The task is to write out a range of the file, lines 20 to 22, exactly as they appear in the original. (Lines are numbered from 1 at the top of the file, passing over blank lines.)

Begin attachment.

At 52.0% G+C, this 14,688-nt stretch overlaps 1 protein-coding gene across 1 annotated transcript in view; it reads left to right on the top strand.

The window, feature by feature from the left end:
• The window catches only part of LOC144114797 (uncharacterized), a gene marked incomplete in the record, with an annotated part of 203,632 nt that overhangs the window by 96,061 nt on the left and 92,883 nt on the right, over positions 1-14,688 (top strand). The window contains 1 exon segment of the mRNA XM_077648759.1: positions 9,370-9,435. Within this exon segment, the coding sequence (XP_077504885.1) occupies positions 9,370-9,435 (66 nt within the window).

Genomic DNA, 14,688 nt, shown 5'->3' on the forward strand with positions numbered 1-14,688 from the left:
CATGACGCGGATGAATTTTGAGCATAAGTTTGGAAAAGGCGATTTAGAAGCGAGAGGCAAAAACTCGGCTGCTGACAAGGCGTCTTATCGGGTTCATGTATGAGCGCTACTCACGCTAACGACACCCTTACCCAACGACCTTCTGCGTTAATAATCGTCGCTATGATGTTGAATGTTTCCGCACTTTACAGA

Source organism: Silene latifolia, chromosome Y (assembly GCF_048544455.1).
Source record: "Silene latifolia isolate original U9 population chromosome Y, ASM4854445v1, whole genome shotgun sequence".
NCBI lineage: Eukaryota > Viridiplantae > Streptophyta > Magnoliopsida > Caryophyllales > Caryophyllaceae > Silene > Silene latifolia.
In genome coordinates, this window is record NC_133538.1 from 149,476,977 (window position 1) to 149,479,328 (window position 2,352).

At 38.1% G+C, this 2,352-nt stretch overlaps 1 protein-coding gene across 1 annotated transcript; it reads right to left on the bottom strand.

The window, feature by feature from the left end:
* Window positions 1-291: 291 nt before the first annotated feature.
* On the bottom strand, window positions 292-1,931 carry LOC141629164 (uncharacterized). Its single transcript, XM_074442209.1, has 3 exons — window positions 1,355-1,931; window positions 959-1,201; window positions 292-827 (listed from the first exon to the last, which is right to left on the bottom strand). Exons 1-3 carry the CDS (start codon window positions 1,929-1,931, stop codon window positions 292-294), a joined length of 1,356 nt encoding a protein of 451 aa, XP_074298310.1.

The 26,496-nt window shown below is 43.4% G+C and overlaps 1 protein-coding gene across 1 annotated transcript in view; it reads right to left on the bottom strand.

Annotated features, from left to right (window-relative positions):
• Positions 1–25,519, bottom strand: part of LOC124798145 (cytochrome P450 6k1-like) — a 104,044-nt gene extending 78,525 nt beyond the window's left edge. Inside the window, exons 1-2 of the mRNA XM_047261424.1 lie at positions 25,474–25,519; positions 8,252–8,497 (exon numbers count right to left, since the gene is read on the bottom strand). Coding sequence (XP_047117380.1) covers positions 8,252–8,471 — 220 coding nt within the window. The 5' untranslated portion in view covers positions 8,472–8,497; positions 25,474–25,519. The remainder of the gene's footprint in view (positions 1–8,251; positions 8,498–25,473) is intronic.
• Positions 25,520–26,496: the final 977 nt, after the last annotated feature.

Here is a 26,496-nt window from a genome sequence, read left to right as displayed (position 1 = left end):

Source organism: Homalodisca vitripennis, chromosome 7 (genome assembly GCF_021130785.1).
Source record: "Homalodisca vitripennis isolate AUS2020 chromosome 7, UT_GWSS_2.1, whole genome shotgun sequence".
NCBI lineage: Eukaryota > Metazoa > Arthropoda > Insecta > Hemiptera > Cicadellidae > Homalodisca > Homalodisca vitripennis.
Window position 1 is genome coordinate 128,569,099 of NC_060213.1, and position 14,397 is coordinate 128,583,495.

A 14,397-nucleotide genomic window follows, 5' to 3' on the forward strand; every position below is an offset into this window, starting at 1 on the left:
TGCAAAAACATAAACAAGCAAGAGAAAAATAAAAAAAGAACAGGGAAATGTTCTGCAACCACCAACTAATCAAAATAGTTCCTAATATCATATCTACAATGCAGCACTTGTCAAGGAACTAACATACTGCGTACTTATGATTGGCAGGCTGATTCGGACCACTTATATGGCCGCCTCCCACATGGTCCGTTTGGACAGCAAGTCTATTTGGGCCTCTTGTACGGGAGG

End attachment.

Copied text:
Source record: "Homalodisca vitripennis isolate AUS2020 chromosome 7, UT_GWSS_2.1, whole genome shotgun sequence".
NCBI lineage: Eukaryota > Metazoa > Arthropoda > Insecta > Hemiptera > Cicadellidae > Homalodisca > Homalodisca vitripennis.
Window position 1 is genome coordinate 128,569,099 of NC_060213.1, and position 14,397 is coordinate 128,583,495.